A Portable
Device
for Microdosimetric Measurements
I. Almási ^{(a)}, E. Anachkova ^{(b,d)},
T. Bartha ^{(a)},
Dr. Katalin Erdélyi ^{(a)}, A.M. Kellerer ^{(b,c)}
and H. Roos ^{(b)}
^{(a)} MicroVacuum Ltd., H1147
Kerékgyártó u.10. Budapest, Hungary
^{(b)} Strahlenbiologisches
Institut der Universitä t München, Schillerstrasse 42, D80336 München, Germany
^{(c) }Institute für
Strahlenbiologie, GSF Forschungszentrum für Umwelt und Gesundheit, Postfach 1129, D85758
Oberschleisheim, Germany
^{(d)} Institut für
Strahlenhygiene, Bundesamt für Strahlenschutz, Postfach 1108, D85758
Oberschleisheim,
Germany
Various measurement systems based on tissue equivalent
proportional counters (TEPC) are used in radiation protection practice ( 1 , 2 ), two of these being commercially available ( 3 , 4 ). Most of the systems measure pulses from single events,
proportional to the energy imparted in the counter gas, convert the pulse height
distribution to a distribution of dose in lineal energy, and evaluate dose rate, or dose
equivalent rate by different approximations of the dependence of the quality factor on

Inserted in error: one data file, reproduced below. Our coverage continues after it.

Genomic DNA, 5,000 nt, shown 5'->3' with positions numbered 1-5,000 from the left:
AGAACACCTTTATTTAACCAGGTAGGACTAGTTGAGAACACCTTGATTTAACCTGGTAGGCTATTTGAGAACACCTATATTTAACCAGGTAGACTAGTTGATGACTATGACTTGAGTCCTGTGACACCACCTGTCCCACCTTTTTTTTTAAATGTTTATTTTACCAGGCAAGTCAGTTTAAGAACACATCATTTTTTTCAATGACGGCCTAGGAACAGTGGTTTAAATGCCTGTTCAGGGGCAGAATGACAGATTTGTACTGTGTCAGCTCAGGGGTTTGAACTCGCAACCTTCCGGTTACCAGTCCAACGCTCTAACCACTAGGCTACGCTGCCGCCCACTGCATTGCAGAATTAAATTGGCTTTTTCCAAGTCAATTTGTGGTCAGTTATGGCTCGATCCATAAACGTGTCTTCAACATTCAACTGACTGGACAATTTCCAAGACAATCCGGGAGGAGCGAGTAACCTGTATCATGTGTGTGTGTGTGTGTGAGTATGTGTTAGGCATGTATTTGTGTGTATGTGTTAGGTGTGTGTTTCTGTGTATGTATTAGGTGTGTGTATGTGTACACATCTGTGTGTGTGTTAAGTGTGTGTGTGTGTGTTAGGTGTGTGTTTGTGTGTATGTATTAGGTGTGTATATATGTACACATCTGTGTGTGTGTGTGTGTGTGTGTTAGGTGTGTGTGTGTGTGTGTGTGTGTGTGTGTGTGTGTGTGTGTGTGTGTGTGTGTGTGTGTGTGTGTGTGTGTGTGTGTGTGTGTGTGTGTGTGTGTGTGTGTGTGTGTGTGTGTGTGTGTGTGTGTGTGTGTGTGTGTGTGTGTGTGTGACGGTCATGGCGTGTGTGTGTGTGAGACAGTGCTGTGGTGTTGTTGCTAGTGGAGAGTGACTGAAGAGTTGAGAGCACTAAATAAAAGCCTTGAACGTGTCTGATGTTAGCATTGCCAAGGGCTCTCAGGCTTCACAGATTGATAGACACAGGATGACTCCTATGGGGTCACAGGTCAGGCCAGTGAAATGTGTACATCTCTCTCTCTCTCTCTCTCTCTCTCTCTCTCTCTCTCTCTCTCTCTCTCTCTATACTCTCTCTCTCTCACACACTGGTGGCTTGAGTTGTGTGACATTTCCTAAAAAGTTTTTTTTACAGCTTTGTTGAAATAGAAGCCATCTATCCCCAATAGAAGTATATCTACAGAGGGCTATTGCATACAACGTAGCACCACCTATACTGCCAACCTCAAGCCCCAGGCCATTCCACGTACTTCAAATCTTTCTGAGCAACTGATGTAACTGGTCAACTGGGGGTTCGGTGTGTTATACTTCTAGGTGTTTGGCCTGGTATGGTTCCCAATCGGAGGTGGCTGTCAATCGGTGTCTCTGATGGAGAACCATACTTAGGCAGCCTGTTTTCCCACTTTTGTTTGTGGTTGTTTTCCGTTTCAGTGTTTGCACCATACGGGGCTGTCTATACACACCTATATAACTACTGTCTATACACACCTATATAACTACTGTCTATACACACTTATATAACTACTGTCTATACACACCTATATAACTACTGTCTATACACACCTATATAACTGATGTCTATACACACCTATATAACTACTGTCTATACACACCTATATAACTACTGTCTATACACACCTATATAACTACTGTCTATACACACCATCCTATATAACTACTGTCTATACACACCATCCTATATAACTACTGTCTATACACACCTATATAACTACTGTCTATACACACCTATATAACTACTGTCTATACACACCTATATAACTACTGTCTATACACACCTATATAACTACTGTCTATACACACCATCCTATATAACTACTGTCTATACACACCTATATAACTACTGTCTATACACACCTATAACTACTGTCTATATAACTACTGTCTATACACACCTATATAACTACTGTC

lineal energy.
An alternative technique for determination of the
microdosimetric parameters is the variance method. In this case the electric charge
proportional to the energy imparted over a specified time interval (including multiple
events) is measured by an electrometer connected to the TEPC. The fluctuations of the
energy imparted in the counter are used to determine the dose average lineal energy or the
dose average specific energy.
While for the single event measurements the conventional
and widely developed pulse height technique is applicable, the variance method requires
high precision current measurements. For the variancecovariance method5 simultaneous measurements in